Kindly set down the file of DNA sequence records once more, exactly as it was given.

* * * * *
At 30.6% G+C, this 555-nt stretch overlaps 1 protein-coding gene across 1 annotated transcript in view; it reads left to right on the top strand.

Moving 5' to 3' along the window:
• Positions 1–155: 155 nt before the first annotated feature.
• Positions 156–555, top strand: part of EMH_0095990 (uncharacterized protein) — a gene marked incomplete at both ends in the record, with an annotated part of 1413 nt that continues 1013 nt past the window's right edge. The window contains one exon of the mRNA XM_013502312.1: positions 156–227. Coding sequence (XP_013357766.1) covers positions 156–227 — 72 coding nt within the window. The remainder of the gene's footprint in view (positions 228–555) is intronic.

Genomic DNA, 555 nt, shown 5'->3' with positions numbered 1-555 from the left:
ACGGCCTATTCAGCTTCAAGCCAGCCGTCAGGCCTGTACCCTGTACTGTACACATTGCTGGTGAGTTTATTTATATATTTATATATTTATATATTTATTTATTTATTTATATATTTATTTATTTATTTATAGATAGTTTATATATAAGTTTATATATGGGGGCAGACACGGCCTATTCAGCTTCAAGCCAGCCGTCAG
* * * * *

At 30.6% G+C, this 555-nt stretch overlaps 1 protein-coding gene across 1 annotated transcript in view; it reads left to right on the top strand.

Moving 5' to 3' along the window:
• Positions 1–155: 155 nt before the first annotated feature.
• Positions 156–555, top strand: part of EMH_0095990 (uncharacterized protein) — a gene marked incomplete at both ends in the record, with an annotated part of 1413 nt that continues 1013 nt past the window's right edge. The window contains one exon of the mRNA XM_013502312.1: positions 156–227. Coding sequence (XP_013357766.1) covers positions 156–227 — 72 coding nt within the window. The remainder of the gene's footprint in view (positions 228–555) is intronic.

Genomic DNA, 555 nt, shown 5'->3' with positions numbered 1-555 from the left:
ACGGCCTATTCAGCTTCAAGCCAGCCGTCAGGCCTGTACCCTGTACTGTACACATTGCTGGTGAGTTTATTTATATATTTATATATTTATATATTTATTTATTTATTTATATATTTATTTATTTATTTATAGATAGTTTATATATAAGTTTATATATGGGGGCAGACACGGCCTATTCAGCTTCAAGCCAGCCGTCAG